“The Voyager spacecraft has left the solar system,” read many headlines over the last few months. But its predecessor, the Pioneer spacecraft, should not be overshadowed. It left an important legacy as well, not for its planetary astronomy discoveries, but for its engineering lessons.
The pathfinding mission for the Voyager spacecraft’s tour of the outer planets was the Pioneer mission, with Pioneer 10 launched on March 2, 1972. Just 19 months later, Pioneer 10 passed within 132,000 km of Jupiter, returning more than 500 images taken with its single-pixel camera.
Its primary mission was to explore Jupiter. In fact, Pioneer’s discovery of the Jovian radiation belt, 1,000 times as intense as expected, came just in time to add radiation-hardened electronics to the still-under-construction Voyager craft — electronics that are credited with enabling its long life. Perhaps the part of Pioneer’s mission most important to the engineering community, however, began only after it left Jupiter’s influence.
The Pioneer 10 and 11 spacecrafts were the last crafts to have their long range radio dishes aimed back at earth by spin stabilization, rather than adjusted with thrusters or reaction gyro wheels. Between its roughly annual thrust corrections,Get the led fog lamp products information, find Cheap Interior Decoration Products, manufacturers on the hot channel. the Pioneer 10 flew a ballistic trajectory, acting as a test mass to plot out the gravitational fields of the outer solar system.
A group at JPL, lead by John Anderson, had the idea of using the motion of Pioneer 10 as a high-precision probe of the gravitational environment of the solar system, searching for unknown planets and maybe even searching for low-frequency gravitational waves from small wobbles.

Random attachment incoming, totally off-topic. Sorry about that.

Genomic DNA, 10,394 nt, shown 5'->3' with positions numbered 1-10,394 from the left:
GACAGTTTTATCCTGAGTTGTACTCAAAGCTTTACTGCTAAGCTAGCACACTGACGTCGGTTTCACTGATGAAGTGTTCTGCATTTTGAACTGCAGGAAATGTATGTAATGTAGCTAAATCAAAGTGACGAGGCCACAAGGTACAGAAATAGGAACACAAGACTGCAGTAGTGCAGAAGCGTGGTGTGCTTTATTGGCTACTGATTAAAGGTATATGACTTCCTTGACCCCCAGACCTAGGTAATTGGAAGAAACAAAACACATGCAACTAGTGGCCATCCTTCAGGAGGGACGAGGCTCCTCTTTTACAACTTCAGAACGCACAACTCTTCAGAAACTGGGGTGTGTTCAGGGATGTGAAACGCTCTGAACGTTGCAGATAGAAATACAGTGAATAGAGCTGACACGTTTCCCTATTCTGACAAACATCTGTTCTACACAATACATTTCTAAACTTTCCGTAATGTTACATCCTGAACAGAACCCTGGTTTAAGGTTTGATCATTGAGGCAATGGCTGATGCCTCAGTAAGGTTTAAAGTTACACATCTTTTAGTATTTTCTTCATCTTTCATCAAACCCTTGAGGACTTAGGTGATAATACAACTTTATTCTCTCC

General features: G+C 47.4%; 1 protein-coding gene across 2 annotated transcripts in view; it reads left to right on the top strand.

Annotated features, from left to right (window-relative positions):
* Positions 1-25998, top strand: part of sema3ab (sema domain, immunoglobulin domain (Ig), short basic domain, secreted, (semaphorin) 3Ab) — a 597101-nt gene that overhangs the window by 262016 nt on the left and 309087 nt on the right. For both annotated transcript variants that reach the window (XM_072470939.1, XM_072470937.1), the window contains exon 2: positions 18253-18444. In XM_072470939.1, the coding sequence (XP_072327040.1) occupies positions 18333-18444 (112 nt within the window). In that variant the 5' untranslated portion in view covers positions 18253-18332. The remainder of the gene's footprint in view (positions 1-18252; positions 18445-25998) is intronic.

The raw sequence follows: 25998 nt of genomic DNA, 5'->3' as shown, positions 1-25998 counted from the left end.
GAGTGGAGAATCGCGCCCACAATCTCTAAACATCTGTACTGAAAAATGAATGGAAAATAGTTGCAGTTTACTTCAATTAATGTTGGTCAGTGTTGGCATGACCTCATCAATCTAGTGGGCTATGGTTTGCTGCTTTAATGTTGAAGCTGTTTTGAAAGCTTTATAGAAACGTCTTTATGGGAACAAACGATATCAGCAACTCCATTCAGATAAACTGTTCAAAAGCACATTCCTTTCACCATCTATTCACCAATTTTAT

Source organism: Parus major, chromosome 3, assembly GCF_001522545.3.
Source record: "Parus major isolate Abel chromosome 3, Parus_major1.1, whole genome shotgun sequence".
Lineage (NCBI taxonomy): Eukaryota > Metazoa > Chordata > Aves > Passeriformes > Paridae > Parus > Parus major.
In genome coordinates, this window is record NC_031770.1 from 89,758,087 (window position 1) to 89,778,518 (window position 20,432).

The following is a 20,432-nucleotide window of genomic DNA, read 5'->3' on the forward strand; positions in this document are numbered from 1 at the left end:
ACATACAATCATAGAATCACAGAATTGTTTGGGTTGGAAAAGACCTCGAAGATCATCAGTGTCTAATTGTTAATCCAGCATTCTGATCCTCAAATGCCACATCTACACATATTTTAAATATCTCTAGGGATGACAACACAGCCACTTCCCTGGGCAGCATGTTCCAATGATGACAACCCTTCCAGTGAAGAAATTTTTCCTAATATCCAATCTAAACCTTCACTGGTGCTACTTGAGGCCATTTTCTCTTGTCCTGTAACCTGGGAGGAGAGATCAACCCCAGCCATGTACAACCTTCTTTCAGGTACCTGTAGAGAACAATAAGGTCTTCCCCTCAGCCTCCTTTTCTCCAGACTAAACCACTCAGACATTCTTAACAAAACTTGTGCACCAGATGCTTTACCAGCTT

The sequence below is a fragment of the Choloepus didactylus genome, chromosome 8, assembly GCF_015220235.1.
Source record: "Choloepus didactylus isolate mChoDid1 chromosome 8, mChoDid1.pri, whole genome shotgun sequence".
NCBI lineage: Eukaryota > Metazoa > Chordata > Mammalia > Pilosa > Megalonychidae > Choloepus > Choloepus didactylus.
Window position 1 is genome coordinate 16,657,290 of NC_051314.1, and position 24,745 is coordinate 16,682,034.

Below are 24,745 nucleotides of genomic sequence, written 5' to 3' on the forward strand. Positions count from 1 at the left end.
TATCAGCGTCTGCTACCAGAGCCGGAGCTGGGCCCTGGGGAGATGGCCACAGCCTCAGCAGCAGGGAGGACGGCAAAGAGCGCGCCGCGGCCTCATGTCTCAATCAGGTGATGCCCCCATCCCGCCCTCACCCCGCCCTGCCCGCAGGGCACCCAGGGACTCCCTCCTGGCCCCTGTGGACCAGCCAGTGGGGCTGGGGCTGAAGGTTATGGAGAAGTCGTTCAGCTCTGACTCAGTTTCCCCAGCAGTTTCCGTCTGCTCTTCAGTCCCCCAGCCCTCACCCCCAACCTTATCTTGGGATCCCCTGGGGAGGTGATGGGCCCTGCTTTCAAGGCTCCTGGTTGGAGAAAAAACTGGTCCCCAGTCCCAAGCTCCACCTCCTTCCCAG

After all, this was how Neptune was discovered in 1846. Urbain Le Verrier, astronomer and mathematician, not willing to let go of the accuracy of the Newtonian Theory of Gravity, realized he could account for the well-documented anomalies in the motion of Uranus by postulating a hidden planet in a precise orbit. Neptune was found precisely where he predicted it to make Newtonian gravity work. As Fran?ois Arago said,Most modern headlight designs include Cheap Marble Slabs. Le Verrier was the first astronomer to “find a planet with the point of his pen.”
He was not so lucky in applying the same analysis to the motion of Mercury. To account for the well-documented 43 arc-second-per-century anomalous shift in the perihelion of Mercury, Le Verrier proposed the Planet Vulcan, in orbit much closer to the Sun than Mercury. Vulcan was never found, but this anomaly with Mercury was one of the three observations that confirmed general relatively,We have a great selection of blown glass backyard solar landscape lights and Cheap Granite Countertops. 70 years later.
For the hundreds of volunteers who make the Labor Day weekend Odyssey Greek festival a reality — and the thousands of visitors who attend each year — one of the most pleasant aspects of the event is the sense of family and community that it fosters.Anne Faraclas, a festival spokeswoman, said last week she believes the festival is so successful because of the great bonhomie shared among attendees.
The 33rd annual celebration “of all things Greek” will take place Friday through Monday, Aug. 30-Sept 2, at St. Barbara Greek Orthodox Church in Orange.”It has become a Labor Day weekend tradition for so many” — regardless of ancestry — in the region, Faraclas said. “It’s for everyone who loves great Greek cuisine and music,” said Faraclas, who has been involved with the event since its debut 32 years ago. (Her Greek parents were among the founders.)
“Many visitors return year after year. We all have friendships that have been built over the decades” because of the festival, with visitors and volunteers alike, she said.Faraclas added that the church has a congregation of about 700 families, from throughout Fairfield and New Haven counties. Odyssey brings a large number of those members together as volunteers.
Among the festival highlights is authentic Greek cuisine, from appetizers to desserts, made with family recipes passed down through the generations, she said.”I think we’re known far and wide as a food festival — and it’s true that visitors could eat their way through” their visit, she said, laughing. “But it’s also a great way to share our heritage and Greek culture — and an opportunity to see friends,” Faraclas said.
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